Mowing Season Begins

Spring is here and the grass is growing like crazy.  I’ve mowed five yards this week.  Did I say “mowed?”  It was more like bailing hay.  There have been two big rains storms recently, and the grass started growing like it was on steroids!  Much of it wasn’t the short yard-type grass, but the field feed-the-livestock oats and grains.  That kind gets a couple of foot high and goes down like little trees.  The base of the stalks were still slightly wet and wanted to gum up the  underpinning of the mower.  Too bad I didn’t have a hay baler; I could have fed a cow.

My grandson followed along behind me, and when I no longer saw grass clippings being spewed out the outtake, I would stop and he would manually dig the blockage out and free the opening.  I was very fortunate I had a ZTR mower.  That stands for Zero Turning Radial, which means it will hug the circumstance of a tree as close as kids playing ring-around-the-roses.  It was expensive, but with the yards we must mow, it is worth its weight in gold.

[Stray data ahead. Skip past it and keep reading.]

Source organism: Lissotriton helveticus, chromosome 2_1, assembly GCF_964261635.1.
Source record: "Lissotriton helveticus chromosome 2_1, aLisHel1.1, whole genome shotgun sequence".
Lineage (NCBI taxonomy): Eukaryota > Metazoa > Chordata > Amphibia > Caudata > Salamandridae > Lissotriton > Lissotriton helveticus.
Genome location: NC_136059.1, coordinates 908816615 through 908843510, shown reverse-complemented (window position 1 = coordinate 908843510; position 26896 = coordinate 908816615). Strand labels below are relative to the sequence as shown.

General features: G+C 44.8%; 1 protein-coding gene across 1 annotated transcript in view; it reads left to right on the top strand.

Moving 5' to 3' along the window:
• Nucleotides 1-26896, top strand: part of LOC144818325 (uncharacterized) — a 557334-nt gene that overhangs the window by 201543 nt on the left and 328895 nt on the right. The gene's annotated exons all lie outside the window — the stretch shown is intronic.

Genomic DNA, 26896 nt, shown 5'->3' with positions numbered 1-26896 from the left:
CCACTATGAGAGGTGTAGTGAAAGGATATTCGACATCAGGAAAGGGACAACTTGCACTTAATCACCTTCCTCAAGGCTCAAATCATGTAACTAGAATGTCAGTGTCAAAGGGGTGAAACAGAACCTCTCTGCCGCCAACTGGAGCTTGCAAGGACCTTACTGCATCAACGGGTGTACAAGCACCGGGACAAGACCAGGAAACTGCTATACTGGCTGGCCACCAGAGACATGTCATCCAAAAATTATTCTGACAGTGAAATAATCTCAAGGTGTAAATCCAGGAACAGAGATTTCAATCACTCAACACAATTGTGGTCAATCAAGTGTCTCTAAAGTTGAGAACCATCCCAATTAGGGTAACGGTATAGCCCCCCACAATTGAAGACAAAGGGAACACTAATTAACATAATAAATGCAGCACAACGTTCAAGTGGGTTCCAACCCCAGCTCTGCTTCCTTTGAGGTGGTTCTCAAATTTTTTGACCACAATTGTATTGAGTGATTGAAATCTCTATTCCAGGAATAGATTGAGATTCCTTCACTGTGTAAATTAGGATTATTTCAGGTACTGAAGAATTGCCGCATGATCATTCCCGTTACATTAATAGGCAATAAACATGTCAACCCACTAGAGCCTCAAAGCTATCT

Mowing the grass for the first time each spring is quite the discovery process.  That’s when you find out what kind of beverages your neighbors drank, soda or the stronger variety.  Thankful, the bottles aren’t glass any longer.  Then there are the snack wrappers and empty packages.  The yard in the Hispanic neighborhood had the spicier snack wrappers.  And then there was the violation notice blown in from someone on the street.  Makes one wonder if the person has see the notice, or if they will soon have a surprise visit.

I felt like a homewrecker when I saw the displaced mosquito rise above the cut grass.  They no longer have a home to breed and have families.  Just as well, though, the city will soon be fogging the streets with chemicals to keep the critter population down.  But on the upside, the birds will come and have a feast on the wheat nuggets.

Ahh, the joys of spring…  In a couple of weeks it will need to be done again.  In fact, I could imagine I could see the  bent over stalks gathering strength and raising back up before I left.  But I’m ready for them now.  I’ve had the mower in the shop for a tune-up, and fixed two flat tires.  That is why, along with the rains, the grasses turned into “amber waves of grain.”